How do people learn without being taught?

One way is by observing and pitching in

November 02, 2011

By , Professor 

Professor Barbara Rogoff, Author of Developing Destinies: A Mayan Midwife and Town

I first began working in a Tz’utujiil Mayan town in the highlands of Guatemala, many years ago, interested in understanding how children learned the complex activities of their community.  But when I asked mothers “How do you teach your daughters to weave?” they replied, “I don’t teach them to weave, they just learn.”  This was a puzzle for me, as I assumed that children don’t learn unless they are taught.  (My assumption may have been supported by having spent 19 years in school at that point.)

My research since that 1.5-year period living in San Pedro has circled around trying to answer this question.  I have carried out several subsequent investigations in San Pedro and made trips back approximately yearly.  In addition, I have engaged in research in collaboration with my students and postdocs in Mexico and among Mexican-heritage families in the US (varying in involvement in Western schooling), as well as Anglo families.

We are interested in understanding a way of learning that seems to be widespread among people with experience with Indigenous-heritage practices of Guatemala and Mexico, which we call learning through intent community participation.  Basically, this is learning by observing and pitching in.  We use the following prism to describe this way of organizing learning.

Learning through Intent Community Participation

My research group and I have carried out research on most of the facets of the prism.  We have found that children and other people from Indigenous and Indigenous-heritage families with little Western schooling are more likely (than people with little experience of Indigenous-heritage practices and extensive Western schooling) to be:

• incorporated in a broad range of community activities

• expected and eager to contribute with initiative

• supported in their efforts by others nearby who are engaging in related activities, who allow them initiative and trust their ability to contribute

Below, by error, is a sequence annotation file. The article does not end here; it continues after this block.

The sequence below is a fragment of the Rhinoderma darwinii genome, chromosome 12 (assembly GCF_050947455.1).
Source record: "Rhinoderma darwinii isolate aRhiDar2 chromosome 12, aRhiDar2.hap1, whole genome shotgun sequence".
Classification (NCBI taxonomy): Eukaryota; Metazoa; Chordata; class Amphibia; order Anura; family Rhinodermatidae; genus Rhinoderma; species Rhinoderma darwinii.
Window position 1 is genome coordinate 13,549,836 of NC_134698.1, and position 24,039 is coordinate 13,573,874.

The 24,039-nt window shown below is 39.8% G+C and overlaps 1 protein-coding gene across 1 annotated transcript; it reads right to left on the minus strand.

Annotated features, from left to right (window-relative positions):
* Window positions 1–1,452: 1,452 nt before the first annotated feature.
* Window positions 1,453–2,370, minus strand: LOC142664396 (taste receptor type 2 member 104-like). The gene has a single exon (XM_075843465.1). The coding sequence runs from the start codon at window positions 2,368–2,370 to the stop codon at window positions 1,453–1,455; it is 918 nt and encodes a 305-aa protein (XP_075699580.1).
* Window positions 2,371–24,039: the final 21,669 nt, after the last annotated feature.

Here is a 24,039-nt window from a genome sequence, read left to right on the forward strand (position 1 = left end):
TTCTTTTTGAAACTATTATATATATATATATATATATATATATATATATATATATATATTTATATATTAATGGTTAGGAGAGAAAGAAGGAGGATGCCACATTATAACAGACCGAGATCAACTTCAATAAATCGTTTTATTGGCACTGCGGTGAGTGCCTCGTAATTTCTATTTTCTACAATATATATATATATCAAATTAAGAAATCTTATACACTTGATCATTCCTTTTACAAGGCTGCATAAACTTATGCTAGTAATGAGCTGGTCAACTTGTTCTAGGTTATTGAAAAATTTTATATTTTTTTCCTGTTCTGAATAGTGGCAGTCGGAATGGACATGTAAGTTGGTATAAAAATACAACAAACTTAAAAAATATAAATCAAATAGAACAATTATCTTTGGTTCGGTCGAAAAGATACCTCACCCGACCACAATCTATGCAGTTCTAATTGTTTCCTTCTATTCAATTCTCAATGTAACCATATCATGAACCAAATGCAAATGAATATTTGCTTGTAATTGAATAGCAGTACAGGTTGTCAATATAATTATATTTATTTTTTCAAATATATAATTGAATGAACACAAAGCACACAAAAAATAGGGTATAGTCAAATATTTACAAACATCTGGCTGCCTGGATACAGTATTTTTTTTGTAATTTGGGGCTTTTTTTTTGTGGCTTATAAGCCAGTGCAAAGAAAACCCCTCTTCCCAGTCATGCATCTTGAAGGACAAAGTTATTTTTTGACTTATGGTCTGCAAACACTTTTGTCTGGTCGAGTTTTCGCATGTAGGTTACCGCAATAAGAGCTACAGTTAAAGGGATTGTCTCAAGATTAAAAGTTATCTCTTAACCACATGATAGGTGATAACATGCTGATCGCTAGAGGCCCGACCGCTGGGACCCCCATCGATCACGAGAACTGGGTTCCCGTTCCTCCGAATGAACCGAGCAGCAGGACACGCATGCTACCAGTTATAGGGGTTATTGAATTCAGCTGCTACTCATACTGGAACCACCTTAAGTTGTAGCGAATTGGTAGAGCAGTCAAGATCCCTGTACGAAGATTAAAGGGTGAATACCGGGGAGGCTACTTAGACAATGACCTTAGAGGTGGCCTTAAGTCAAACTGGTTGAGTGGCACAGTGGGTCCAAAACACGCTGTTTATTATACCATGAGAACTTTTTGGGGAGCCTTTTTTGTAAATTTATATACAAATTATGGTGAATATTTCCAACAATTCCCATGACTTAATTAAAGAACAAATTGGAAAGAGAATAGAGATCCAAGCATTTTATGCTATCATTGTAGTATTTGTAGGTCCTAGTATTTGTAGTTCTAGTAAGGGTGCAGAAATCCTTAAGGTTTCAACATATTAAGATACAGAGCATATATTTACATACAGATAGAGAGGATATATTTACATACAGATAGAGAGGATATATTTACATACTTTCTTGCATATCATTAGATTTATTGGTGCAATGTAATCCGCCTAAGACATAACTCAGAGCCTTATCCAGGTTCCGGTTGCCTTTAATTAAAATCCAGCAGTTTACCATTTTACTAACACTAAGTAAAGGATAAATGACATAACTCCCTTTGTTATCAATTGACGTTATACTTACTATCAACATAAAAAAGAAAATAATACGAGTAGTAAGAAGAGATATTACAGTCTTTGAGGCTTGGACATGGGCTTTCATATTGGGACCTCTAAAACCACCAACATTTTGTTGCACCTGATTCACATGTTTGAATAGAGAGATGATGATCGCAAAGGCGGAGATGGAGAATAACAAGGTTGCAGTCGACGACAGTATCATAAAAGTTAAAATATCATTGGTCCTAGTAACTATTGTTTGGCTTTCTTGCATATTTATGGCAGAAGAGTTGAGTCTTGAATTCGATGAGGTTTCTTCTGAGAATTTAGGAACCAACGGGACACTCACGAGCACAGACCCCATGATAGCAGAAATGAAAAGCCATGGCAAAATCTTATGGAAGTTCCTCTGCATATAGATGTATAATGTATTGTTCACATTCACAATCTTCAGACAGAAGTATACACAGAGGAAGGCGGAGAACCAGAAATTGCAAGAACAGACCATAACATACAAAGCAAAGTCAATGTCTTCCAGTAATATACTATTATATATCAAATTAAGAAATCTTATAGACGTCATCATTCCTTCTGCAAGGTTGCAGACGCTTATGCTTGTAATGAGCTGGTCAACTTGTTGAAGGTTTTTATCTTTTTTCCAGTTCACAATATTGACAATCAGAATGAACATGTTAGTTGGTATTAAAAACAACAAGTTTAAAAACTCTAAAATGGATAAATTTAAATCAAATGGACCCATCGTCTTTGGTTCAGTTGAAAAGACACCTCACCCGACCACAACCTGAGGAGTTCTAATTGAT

• attending keenly to events surrounding them, including events that do not directly involve them

• collaborating by blending agendas with others, with initiative, attentively even when not directly involved

• coordinating shared endeavors with articulate nonverbal conversation (in addition to talk)

• guided by nonverbal conversation (in addition to talk) in the context of shared endeavors, as well as by counsel in narrative or dramatic form

• showing consideration (respeto) for the direction of the group endeavor.

For more information:

Rogoff Research

Research on Intent Community Participation

But here’s a new puzzle: A prominent Mayan midwife reports that she did not learn her spiritual healing practice this way.  Instead, she learned by being born to this calling —through divine selection — and through dream visits of ancestor midwives who taught her both the obstetric and the spiritual practices.  I wrote about all these ways of learning in my new book:

Rogoff, B. (2011). Developing Destinies: A Mayan Midwife and Town. NY: Oxford.

Available on Amazon (with a discount)

See Photos and paintings on Facebook page for Developing Destinies Book

Proceeds from the book are donated to the Learning Center and other projects in San Pedro.

Developing Destinies builds on an account of this individual and her town to make theoretical progress in understanding how people and their communities simultaneously contribute to individual development and changes and continuities in cultural practices.

Mayan Midwife holding Developing Destinies book

Articles about learning through intent community participation:

Rogoff, B., Paradise, R., Mejía Arauz, R., Correa-Chávez, M., & Angelillo, C. (2003). Firsthand learning through intent participation.  Annual Review of Psychology, 54, 175-203. 

Rogoff, B., Moore, L., Najafi, B., Dexter, A., Correa-Chávez,  M., & Solís, J. (2007). Children’s development of cultural repertoires through participation in everyday routines and practices.  In J. E. Grusec & P. D. Hastings (Eds.), Handbook of socialization.  (pp. 490-515).  NY: Guilford.

Paradise, R., & Rogoff, B. (2009).   Side by side: Learning through observing and pitching in.  Ethos, 37, 102-138.

López, A., Najafi, B., Mejía Arauz, R., & Rogoff, B. (in press).  Helping and collaborating as cultural practices.  In J. Valsiner (Ed.), The Oxford Handbook of Culture and Psychology.  NY: Oxford University Press.